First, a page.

Here I follow up on Disney’s 4th Quarter FY 2015 reporting from last week, which stated domestic theme park attendance (Disney World and Disneyland) for was up 15% year-over-year including the extra week in 2015, 7% without it.
Disney’s fiscal 4th quarter ran from June 28 through October 3, 2015. Here’s a look at the change in number of people in line at Walt Disney World, by park, versus the same dates in 2014, with the same methodology we’ve been using:
The biggest gains were at the Magic Kingdom and Animal Kingdom. My guess is that the Animal Kingdom is getting a lot of traffic from Hollywood Studios. And as The Motley Fool just pointed out, the long-term trends indicate Epcot might be WDW’s least-visited park by 2020 .
Interestingly, the attendance gains were not evenly distributed across months or weeks. Here’s the Magic Kingdom, broken down by month for 2014 vs 2015:
July numbers looked down slightly. August was above average, and September was legen- wait for it like you can’t get a FastPass -dary. Disney said hotel room occupancy was up 1% for the quarter, but didn’t break it down by month. That 1%, though, would seem to indicate that most of these additional guests stayed off-site. We have a question in to Disney on this.
Disney’s Q1 for fiscal year 2016 started on October 4, 2015. October gains at the Magic Kingdom look to be solid, too – up 8%. The first week of November looks a little slow, but we’ll see what happens with the Christmas parties.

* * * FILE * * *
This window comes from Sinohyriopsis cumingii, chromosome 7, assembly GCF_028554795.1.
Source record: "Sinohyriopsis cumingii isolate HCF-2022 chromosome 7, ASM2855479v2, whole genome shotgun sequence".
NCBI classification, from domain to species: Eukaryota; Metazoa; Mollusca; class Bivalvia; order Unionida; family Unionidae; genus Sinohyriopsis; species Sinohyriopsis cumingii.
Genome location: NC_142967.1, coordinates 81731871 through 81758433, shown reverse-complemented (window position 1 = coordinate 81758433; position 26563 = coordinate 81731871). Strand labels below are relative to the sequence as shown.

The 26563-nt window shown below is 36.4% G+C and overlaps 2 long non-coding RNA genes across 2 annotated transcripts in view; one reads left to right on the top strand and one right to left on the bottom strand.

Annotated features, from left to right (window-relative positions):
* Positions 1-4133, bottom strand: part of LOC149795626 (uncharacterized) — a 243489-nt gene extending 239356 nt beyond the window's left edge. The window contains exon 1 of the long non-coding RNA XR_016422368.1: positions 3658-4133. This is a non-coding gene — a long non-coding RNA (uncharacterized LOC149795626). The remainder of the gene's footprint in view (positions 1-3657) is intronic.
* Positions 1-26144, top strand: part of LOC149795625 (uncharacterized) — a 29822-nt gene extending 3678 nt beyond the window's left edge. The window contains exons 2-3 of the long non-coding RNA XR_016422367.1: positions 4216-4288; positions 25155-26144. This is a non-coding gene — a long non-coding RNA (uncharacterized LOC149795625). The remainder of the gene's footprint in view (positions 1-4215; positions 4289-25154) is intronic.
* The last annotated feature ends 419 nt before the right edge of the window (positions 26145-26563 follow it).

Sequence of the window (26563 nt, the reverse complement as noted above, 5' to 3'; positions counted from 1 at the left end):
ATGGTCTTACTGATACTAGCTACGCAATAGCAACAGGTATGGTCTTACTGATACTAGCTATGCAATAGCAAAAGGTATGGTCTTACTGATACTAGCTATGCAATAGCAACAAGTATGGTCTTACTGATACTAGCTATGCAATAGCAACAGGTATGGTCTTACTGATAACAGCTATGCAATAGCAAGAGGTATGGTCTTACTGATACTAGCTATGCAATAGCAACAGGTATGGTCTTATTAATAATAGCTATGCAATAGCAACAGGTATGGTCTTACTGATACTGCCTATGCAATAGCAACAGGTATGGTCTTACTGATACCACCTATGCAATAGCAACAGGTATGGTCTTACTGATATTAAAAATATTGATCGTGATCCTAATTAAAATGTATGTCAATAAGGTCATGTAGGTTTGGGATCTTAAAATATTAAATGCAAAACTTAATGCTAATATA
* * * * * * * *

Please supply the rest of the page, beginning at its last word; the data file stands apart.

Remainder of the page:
As for Hollywood Studios, remember that the year-over-year numbers span the closing of The American Idol Experience and The Magic of Disney Animation. Neither of those had posted wait times. (Neither did the Frozen trailer film preview that ran at the old Sounds Dangerous location from June 17-September 7, 2015.)
For the attractions still open that had wait times, the number of incremental people in line during Q4 looks essentially the same as we’d shown earlier for August and September, which was around +650 people:
That said, there’s a lot of ways the Studios’ attendance could be up or down a couple of points and have that be hidden in whatever’s left, plus special events, character greetings, and whatnot. I don’t see it, but I could be wrong. I’m sticking with my 0% estimate because I have faith in y’all to choose a better park.
We’ll take a look at Disneyland numbers shortly.
Letters … We Get Letters
Our blog posts on Disney World wait times and Disney’s Q4 earnings call prompted lots of emails. Here’s one about FastPass+:
The increased waits come down to an increase in Disney’s efficiency with the FP+ system. I have read a whole lot of threads and trip reports, and the standby lines are pretty much at a standstill when the FP users come through.
I think better FP+ handling is a small part of increased standby wait times, and noted it in our blog posts for DHS, Epcot, and the Animal Kingdom. Is it the majority of wait time increases? I don’t think so. For one thing, it doesn’t explain the Magic Kingdom chart above, which shows decreasing average wait times in July and November month-to-date. Why would Disney Cast Members be super-efficient with FastPass+ handling, but only in September?
 It’s worth remembering that we’re using wait times to estimate park attendance, using popular rides, shows, and attractions across Walt Disney World. That’s generally an objective, transparent way to determine crowds. It wouldn’t be able to count, as an example, anyone who came to Epcot’s Food & Wine Festival just for the eating and drinking. Those folks wouldn’t show up in our numbers.